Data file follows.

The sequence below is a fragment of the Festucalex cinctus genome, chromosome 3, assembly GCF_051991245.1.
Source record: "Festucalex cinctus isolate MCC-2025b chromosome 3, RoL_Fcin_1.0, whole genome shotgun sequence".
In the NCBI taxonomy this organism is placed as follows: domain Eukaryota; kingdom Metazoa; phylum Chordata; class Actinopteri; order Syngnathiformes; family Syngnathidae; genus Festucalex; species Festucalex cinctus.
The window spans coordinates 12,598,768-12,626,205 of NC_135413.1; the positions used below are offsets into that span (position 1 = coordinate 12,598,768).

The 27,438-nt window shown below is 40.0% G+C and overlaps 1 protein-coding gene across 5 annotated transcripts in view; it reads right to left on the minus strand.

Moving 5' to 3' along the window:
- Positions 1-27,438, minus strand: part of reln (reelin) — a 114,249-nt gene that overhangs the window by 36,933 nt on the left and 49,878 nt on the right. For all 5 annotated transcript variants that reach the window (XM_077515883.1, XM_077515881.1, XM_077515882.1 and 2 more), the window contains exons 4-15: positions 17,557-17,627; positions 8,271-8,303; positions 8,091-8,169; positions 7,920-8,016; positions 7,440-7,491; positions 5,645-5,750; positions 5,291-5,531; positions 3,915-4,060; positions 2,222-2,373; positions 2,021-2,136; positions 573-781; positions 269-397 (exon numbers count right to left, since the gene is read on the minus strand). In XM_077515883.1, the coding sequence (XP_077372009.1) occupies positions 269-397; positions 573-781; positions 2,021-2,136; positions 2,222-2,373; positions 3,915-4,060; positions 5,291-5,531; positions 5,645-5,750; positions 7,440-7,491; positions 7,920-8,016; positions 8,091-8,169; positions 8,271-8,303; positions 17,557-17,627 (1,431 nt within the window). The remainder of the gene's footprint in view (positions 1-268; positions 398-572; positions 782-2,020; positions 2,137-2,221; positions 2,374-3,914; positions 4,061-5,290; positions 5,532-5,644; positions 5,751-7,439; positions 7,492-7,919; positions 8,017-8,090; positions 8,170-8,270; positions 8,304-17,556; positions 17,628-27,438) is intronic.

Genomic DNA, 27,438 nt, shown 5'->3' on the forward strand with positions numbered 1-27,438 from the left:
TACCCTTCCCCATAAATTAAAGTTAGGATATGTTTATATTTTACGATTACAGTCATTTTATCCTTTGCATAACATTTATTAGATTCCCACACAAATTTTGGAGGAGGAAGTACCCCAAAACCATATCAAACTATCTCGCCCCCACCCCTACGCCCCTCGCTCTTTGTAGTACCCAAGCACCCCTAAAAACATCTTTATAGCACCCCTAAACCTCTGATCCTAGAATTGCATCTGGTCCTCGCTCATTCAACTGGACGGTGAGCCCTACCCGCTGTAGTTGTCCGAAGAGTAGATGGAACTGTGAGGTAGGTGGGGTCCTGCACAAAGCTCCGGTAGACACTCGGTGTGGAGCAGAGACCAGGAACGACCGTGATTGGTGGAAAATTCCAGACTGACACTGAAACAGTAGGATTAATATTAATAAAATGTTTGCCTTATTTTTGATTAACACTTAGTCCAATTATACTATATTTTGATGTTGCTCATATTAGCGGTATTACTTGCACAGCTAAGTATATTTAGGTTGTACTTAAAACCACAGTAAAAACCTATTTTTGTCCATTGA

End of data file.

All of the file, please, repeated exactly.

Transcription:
The sequence below is a fragment of the Festucalex cinctus genome, chromosome 3, assembly GCF_051991245.1.
Source record: "Festucalex cinctus isolate MCC-2025b chromosome 3, RoL_Fcin_1.0, whole genome shotgun sequence".
In the NCBI taxonomy this organism is placed as follows: domain Eukaryota; kingdom Metazoa; phylum Chordata; class Actinopteri; order Syngnathiformes; family Syngnathidae; genus Festucalex; species Festucalex cinctus.
The window spans coordinates 12,598,768-12,626,205 of NC_135413.1; the positions used below are offsets into that span (position 1 = coordinate 12,598,768).

The 27,438-nt window shown below is 40.0% G+C and overlaps 1 protein-coding gene across 5 annotated transcripts in view; it reads right to left on the minus strand.

Moving 5' to 3' along the window:
- Positions 1-27,438, minus strand: part of reln (reelin) — a 114,249-nt gene that overhangs the window by 36,933 nt on the left and 49,878 nt on the right. For all 5 annotated transcript variants that reach the window (XM_077515883.1, XM_077515881.1, XM_077515882.1 and 2 more), the window contains exons 4-15: positions 17,557-17,627; positions 8,271-8,303; positions 8,091-8,169; positions 7,920-8,016; positions 7,440-7,491; positions 5,645-5,750; positions 5,291-5,531; positions 3,915-4,060; positions 2,222-2,373; positions 2,021-2,136; positions 573-781; positions 269-397 (exon numbers count right to left, since the gene is read on the minus strand). In XM_077515883.1, the coding sequence (XP_077372009.1) occupies positions 269-397; positions 573-781; positions 2,021-2,136; positions 2,222-2,373; positions 3,915-4,060; positions 5,291-5,531; positions 5,645-5,750; positions 7,440-7,491; positions 7,920-8,016; positions 8,091-8,169; positions 8,271-8,303; positions 17,557-17,627 (1,431 nt within the window). The remainder of the gene's footprint in view (positions 1-268; positions 398-572; positions 782-2,020; positions 2,137-2,221; positions 2,374-3,914; positions 4,061-5,290; positions 5,532-5,644; positions 5,751-7,439; positions 7,492-7,919; positions 8,017-8,090; positions 8,170-8,270; positions 8,304-17,556; positions 17,628-27,438) is intronic.

Genomic DNA, 27,438 nt, shown 5'->3' on the forward strand with positions numbered 1-27,438 from the left:
TACCCTTCCCCATAAATTAAAGTTAGGATATGTTTATATTTTACGATTACAGTCATTTTATCCTTTGCATAACATTTATTAGATTCCCACACAAATTTTGGAGGAGGAAGTACCCCAAAACCATATCAAACTATCTCGCCCCCACCCCTACGCCCCTCGCTCTTTGTAGTACCCAAGCACCCCTAAAAACATCTTTATAGCACCCCTAAACCTCTGATCCTAGAATTGCATCTGGTCCTCGCTCATTCAACTGGACGGTGAGCCCTACCCGCTGTAGTTGTCCGAAGAGTAGATGGAACTGTGAGGTAGGTGGGGTCCTGCACAAAGCTCCGGTAGACACTCGGTGTGGAGCAGAGACCAGGAACGACCGTGATTGGTGGAAAATTCCAGACTGACACTGAAACAGTAGGATTAATATTAATAAAATGTTTGCCTTATTTTTGATTAACACTTAGTCCAATTATACTATATTTTGATGTTGCTCATATTAGCGGTATTACTTGCACAGCTAAGTATATTTAGGTTGTACTTAAAACCACAGTAAAAACCTATTTTTGTCCATTGA